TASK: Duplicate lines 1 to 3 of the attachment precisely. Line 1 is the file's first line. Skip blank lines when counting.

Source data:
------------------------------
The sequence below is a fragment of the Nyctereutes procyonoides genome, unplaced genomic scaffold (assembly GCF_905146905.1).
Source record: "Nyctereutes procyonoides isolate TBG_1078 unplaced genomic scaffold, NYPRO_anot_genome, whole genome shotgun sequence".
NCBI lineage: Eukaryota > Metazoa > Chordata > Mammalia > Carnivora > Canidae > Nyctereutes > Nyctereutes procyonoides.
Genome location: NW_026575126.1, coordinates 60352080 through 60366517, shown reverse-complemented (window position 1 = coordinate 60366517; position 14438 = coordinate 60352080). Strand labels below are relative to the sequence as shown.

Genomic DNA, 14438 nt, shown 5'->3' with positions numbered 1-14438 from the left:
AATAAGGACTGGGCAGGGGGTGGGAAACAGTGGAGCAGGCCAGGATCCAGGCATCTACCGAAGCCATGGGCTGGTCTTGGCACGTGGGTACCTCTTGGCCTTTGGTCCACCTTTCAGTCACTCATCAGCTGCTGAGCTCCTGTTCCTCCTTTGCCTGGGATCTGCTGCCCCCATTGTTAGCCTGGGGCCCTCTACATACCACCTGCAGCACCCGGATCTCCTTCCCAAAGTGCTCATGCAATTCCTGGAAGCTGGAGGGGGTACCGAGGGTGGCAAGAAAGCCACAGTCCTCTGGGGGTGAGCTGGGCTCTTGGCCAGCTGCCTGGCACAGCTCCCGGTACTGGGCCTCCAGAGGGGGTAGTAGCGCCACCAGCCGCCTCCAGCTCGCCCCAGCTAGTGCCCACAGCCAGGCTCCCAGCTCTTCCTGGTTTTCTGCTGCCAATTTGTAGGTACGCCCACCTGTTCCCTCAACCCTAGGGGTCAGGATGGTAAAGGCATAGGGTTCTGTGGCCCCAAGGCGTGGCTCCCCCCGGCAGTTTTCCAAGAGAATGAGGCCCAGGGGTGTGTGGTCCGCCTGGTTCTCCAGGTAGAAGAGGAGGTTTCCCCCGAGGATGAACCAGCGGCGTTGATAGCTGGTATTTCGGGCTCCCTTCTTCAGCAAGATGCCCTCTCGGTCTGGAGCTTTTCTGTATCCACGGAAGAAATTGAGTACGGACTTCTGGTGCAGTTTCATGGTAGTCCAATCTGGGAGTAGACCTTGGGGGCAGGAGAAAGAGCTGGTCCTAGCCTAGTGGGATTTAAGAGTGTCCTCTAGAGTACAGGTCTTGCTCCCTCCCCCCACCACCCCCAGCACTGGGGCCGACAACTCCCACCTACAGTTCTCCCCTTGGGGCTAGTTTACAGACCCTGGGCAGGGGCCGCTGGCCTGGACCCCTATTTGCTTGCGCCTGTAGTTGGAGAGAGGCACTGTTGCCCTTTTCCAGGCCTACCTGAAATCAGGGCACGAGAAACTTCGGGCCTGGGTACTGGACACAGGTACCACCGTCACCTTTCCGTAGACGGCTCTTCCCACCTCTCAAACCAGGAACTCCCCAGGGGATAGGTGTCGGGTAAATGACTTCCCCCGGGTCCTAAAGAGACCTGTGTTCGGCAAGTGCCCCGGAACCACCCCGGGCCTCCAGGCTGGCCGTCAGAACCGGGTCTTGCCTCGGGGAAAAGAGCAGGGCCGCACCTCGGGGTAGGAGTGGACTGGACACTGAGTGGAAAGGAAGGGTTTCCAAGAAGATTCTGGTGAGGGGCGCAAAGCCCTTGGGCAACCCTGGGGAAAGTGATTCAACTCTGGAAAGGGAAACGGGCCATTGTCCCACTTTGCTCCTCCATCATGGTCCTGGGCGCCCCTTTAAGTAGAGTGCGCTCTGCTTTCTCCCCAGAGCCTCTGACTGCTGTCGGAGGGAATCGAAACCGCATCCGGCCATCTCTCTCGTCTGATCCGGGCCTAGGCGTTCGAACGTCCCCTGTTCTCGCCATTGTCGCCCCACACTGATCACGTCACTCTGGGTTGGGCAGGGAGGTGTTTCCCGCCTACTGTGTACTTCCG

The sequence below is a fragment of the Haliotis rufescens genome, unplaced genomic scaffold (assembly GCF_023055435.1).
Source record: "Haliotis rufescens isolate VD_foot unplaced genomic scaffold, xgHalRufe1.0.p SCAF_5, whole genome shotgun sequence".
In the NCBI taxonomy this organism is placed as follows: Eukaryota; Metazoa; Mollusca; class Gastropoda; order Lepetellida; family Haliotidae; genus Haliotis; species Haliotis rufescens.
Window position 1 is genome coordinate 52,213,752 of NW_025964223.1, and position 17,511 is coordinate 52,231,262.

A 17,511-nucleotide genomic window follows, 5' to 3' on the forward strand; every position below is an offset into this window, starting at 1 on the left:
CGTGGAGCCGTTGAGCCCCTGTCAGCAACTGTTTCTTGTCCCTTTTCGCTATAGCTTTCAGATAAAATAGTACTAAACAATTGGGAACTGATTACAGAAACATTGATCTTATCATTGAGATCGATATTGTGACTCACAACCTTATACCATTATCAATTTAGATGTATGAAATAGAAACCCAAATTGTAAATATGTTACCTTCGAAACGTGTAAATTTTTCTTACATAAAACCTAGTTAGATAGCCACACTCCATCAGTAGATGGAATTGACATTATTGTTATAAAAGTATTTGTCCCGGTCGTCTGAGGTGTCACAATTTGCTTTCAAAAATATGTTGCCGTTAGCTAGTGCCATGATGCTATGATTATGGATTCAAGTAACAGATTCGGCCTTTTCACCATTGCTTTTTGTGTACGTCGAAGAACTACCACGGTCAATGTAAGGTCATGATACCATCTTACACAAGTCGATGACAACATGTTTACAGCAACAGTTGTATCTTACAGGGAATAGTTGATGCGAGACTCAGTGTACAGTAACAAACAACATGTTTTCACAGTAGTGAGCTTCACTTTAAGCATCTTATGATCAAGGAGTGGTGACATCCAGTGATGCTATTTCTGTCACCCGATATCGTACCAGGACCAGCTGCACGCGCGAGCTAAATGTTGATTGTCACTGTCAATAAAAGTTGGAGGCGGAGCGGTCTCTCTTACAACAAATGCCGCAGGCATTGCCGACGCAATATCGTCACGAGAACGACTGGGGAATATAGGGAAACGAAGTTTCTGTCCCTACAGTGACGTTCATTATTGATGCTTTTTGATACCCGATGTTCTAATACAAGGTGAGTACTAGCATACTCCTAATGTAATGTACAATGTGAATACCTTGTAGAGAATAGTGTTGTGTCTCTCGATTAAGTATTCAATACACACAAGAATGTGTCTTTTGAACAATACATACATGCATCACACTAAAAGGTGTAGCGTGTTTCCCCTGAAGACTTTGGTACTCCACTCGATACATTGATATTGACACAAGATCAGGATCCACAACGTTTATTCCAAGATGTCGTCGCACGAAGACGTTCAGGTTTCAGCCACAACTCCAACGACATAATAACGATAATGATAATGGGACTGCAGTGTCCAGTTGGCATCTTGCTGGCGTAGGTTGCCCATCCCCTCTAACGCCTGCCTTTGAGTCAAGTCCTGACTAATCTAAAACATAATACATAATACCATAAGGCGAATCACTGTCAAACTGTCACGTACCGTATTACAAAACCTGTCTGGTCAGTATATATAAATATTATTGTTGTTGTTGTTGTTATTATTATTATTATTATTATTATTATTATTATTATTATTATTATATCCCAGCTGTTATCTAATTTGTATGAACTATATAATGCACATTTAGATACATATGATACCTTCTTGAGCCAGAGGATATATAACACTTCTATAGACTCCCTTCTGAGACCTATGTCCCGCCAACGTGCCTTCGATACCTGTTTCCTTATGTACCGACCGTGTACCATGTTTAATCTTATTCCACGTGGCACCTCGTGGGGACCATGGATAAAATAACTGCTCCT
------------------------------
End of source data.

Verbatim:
The sequence below is a fragment of the Nyctereutes procyonoides genome, unplaced genomic scaffold (assembly GCF_905146905.1).
Source record: "Nyctereutes procyonoides isolate TBG_1078 unplaced genomic scaffold, NYPRO_anot_genome, whole genome shotgun sequence".
NCBI lineage: Eukaryota > Metazoa > Chordata > Mammalia > Carnivora > Canidae > Nyctereutes > Nyctereutes procyonoides.